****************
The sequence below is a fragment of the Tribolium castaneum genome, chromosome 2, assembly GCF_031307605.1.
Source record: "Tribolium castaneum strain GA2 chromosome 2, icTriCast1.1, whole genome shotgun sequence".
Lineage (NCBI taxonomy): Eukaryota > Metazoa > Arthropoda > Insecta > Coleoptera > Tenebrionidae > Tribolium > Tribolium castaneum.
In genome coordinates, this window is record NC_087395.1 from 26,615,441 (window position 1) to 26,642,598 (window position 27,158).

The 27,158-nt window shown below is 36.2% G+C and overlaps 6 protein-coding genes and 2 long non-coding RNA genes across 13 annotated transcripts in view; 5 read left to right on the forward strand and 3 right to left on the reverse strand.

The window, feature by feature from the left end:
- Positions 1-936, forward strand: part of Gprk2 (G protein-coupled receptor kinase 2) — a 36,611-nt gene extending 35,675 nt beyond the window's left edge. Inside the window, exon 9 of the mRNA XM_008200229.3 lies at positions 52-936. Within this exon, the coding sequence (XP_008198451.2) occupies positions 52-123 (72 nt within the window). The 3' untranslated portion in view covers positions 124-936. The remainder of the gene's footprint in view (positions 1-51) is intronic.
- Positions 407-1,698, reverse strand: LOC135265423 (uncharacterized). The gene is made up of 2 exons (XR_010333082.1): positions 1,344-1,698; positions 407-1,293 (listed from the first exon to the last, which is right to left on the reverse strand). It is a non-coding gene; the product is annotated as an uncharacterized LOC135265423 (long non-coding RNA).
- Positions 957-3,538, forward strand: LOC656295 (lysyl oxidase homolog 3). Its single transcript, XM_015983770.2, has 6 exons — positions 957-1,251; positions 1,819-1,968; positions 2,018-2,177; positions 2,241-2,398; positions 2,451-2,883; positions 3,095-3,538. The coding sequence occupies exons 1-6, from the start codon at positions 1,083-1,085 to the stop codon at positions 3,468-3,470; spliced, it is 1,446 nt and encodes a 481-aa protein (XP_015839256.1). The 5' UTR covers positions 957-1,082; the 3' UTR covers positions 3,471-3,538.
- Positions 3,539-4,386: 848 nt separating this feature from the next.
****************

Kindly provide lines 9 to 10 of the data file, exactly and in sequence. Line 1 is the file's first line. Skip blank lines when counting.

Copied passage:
- Positions 957-3,538, forward strand: LOC656295 (lysyl oxidase homolog 3). Its single transcript, XM_015983770.2, has 6 exons — positions 957-1,251; positions 1,819-1,968; positions 2,018-2,177; positions 2,241-2,398; positions 2,451-2,883; positions 3,095-3,538. The coding sequence occupies exons 1-6, from the start codon at positions 1,083-1,085 to the stop codon at positions 3,468-3,470; spliced, it is 1,446 nt and encodes a 481-aa protein (XP_015839256.1). The 5' UTR covers positions 957-1,082; the 3' UTR covers positions 3,471-3,538.
- Positions 3,539-4,386: 848 nt separating this feature from the next.